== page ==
SETI@Home In Your Mac

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Date: Monday, February 1st, 1999, 00:00
Category: Archive


Not letting the PowerPage staff get all of the glory searching for Alf, we’ve assembled a few reader notes about the Mac SETI@Home software. For those not in the know, the SETI@Home project is an effort to use idle processor cycles on computers around the world to analyze data taken from space telescopes that are searching for alien intelligence. Just download and install the client software, which is essentially a screensaver that looks like something out of the USS Enterprise, and the software will crunch away at blocks of data when your computer is idle.

Several readers who wrote in noted that the Macintosh client software is slower than the Windows client software, although we are currently leading against the Pentium/Windows group in the “Average CPU time per work unit” category:

If you check out the time per work unit on the general statistics page you’ll be pleasantly surprised to find that not only have the Macs returned a far greater percentage of the work units sent to them, they do it in about 4 hours less per work unit. This is without PMT or protected memory or any of the other buzzwords that get flung about.. Now, granted Linux on intel and the Alpha systems are much faster, but we already knew they were fast. It was just that from all the press in the world I heard my iMac sucked and yet it consisitently returns a work unit every 18 hours as opposed to the average of 24 hours for x86 Wintel.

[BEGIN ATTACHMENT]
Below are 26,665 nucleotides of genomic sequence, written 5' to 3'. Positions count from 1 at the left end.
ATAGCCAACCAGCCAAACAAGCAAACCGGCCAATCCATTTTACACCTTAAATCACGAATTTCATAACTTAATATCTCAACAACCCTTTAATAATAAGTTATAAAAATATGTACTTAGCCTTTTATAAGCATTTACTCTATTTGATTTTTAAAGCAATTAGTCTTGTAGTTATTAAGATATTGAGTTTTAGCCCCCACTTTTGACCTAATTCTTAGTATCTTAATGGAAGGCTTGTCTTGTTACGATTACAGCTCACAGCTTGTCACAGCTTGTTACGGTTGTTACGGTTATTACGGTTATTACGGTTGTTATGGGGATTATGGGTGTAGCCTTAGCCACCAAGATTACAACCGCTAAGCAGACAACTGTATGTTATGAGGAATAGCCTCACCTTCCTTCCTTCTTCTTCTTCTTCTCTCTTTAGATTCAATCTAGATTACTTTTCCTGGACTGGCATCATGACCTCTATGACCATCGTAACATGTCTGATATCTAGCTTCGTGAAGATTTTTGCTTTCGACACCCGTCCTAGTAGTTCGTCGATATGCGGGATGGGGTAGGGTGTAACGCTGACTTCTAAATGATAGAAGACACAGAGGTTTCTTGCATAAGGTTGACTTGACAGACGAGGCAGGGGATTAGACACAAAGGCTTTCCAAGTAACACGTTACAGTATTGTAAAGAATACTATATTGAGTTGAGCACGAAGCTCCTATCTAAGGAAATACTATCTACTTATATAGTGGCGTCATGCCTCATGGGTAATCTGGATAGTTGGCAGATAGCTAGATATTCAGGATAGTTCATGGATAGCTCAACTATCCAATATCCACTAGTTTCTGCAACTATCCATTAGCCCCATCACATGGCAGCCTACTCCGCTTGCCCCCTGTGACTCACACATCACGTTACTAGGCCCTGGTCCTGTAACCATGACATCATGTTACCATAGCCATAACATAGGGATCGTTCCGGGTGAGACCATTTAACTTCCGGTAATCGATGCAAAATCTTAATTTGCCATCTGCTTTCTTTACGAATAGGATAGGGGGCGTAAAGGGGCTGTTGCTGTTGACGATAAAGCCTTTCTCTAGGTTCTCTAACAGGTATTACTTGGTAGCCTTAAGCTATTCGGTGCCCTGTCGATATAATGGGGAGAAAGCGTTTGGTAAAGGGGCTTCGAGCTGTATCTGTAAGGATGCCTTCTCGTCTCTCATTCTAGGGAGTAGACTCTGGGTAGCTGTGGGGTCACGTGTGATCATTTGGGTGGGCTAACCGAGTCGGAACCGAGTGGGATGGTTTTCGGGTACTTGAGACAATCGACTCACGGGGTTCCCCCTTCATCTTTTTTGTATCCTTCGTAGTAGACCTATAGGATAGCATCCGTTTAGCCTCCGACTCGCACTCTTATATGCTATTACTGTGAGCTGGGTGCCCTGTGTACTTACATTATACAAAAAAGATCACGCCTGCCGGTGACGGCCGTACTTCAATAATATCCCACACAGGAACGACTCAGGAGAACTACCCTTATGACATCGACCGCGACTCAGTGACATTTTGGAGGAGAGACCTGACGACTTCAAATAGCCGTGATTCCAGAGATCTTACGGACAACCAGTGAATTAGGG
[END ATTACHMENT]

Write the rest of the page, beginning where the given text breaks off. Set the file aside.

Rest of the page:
Jeffrey Ellis, a proud beta-tester, mailed in his comments about the current bugs in the Macintosh client release:

However, the bad news is that the Mac version is still a little buggy. The primary bugs appear to be a memory leak…Every few completed units, the program reports that it’s memory partition is full and force quits. Of course, being that the SETI@home Client is a control panel, there’s no way to increase that amount. Another “bug” is that the SETI programmers have set the priority VERY low for CPU usage. For example, even going to the Finder virtually stops the program completely. I have found a GREAT workaround for this. Bob Clark’s neat little utility Peek-A-Boo, available at:

With this, I adjusted SETI@home’s CPU usage priority to “High”. Now it runs great in the background, and I’ve cut nearly 4 hours from my average per data unit time. Of course, this does somewhat slow down other processes, so adjust according to taste.

Another bug is that when the program is in the foreground, selections from the Apple Menu have no effect. You have to switch to the Finder or make any other program the frontmost to be able to make a selection from the Apple Menu.

Bugs aside, get cracking!

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